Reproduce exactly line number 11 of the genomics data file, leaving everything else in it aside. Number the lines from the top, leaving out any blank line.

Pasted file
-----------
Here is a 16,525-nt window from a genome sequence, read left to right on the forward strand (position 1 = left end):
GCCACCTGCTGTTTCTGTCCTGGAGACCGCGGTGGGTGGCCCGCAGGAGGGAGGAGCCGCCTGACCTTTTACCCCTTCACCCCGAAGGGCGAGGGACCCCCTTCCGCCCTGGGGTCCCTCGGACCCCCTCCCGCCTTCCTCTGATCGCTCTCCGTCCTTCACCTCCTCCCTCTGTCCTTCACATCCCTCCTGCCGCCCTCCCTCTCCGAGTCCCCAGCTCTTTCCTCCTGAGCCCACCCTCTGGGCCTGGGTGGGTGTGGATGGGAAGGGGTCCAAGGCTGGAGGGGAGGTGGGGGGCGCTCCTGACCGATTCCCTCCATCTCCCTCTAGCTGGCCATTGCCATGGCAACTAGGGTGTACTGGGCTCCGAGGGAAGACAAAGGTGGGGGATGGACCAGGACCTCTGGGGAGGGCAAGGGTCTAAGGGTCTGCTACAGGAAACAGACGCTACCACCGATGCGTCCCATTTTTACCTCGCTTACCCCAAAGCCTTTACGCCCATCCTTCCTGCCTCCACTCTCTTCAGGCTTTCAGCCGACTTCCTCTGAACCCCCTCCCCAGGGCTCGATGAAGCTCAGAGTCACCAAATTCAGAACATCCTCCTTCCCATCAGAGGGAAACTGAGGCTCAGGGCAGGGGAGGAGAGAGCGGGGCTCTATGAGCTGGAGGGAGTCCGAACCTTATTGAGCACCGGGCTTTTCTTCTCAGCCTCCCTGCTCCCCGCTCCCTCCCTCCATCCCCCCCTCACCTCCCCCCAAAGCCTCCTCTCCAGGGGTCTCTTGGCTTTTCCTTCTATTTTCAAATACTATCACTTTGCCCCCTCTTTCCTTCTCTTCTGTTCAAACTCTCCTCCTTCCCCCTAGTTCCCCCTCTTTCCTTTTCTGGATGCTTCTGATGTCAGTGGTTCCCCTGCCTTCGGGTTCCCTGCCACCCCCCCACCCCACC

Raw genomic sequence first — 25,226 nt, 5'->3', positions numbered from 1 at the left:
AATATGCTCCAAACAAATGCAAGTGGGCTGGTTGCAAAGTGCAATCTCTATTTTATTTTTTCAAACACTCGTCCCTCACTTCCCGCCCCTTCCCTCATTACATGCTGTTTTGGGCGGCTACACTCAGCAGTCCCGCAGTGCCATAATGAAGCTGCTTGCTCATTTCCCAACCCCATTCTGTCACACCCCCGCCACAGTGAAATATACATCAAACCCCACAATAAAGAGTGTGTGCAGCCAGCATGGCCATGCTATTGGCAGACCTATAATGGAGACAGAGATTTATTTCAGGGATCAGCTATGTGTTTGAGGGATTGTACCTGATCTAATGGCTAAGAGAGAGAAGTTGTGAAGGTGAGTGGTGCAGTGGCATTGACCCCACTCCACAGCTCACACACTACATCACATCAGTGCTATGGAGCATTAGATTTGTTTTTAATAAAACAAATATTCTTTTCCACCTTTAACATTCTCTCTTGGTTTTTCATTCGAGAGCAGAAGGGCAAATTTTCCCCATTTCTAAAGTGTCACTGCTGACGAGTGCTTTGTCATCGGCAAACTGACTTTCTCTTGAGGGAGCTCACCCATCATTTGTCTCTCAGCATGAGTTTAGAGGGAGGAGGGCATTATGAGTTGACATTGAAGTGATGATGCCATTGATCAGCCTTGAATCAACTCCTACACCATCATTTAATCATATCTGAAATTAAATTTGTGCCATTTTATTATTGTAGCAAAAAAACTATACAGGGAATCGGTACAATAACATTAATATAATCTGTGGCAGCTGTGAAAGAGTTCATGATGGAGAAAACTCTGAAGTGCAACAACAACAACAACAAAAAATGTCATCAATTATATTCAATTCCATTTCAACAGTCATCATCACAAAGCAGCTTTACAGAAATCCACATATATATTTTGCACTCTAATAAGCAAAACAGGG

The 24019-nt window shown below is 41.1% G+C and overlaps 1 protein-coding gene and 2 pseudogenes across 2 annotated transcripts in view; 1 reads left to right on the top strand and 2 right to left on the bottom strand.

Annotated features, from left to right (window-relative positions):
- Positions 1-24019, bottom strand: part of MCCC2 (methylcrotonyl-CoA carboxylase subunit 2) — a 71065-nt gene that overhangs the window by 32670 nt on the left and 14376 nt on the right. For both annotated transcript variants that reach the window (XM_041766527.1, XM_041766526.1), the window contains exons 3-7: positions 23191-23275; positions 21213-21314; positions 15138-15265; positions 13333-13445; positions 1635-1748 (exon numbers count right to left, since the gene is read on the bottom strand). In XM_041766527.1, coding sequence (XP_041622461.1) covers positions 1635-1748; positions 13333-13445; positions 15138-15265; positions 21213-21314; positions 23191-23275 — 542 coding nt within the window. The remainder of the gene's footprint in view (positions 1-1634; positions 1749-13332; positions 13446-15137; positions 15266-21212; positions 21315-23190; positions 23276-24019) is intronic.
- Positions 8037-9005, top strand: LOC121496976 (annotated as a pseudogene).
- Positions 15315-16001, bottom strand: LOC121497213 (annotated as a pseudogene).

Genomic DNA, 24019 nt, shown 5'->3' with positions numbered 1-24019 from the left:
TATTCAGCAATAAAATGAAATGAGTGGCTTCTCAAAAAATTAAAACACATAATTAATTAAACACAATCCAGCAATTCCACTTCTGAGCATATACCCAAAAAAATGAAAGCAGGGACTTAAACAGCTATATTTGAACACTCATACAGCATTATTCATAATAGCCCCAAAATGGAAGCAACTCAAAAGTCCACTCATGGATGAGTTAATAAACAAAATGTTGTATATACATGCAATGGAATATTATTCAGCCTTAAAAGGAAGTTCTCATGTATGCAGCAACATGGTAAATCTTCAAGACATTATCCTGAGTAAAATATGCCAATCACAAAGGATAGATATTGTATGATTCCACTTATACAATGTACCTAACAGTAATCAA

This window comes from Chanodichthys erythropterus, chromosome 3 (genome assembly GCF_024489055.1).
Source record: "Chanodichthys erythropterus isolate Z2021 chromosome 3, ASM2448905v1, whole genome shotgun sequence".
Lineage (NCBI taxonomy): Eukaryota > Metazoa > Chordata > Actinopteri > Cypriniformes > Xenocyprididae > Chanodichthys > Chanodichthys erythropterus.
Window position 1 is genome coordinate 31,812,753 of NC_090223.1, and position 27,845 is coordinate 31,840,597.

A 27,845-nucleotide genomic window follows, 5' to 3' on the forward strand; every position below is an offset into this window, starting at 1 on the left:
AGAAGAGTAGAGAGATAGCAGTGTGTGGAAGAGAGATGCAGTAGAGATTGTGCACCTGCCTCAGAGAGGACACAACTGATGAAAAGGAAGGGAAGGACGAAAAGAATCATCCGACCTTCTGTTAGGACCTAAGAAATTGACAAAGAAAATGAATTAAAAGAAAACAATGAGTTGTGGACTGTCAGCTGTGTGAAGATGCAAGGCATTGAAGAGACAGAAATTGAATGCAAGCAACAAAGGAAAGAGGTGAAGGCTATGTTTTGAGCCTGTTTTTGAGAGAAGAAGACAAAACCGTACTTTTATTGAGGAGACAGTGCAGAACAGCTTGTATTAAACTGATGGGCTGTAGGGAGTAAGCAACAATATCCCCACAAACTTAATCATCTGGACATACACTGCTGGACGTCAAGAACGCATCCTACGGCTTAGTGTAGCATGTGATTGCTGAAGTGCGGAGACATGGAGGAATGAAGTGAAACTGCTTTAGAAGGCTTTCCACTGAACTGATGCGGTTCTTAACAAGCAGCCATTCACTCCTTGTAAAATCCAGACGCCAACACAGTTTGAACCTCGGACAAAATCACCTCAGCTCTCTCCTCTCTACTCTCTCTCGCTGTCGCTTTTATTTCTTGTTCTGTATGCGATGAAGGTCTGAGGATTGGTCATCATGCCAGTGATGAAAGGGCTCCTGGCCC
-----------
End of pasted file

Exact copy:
TATTCAGCAATAAAATGAAATGAGTGGCTTCTCAAAAAATTAAAACACATAATTAATTAAACACAATCCAGCAATTCCACTTCTGAGCATATACCCAAAAAAATGAAAGCAGGGACTTAAACAGCTATATTTGAACACTCATACAGCATTATTCATAATAGCCCCAAAATGGAAGCAACTCAAAAGTCCACTCATGGATGAGTTAATAAACAAAATGTTGTATATACATGCAATGGAATATTATTCAGCCTTAAAAGGAAGTTCTCATGTATGCAGCAACATGGTAAATCTTCAAGACATTATCCTGAGTAAAATATGCCAATCACAAAGGATAGATATTGTATGATTCCACTTATACAATGTACCTAACAGTAATCAA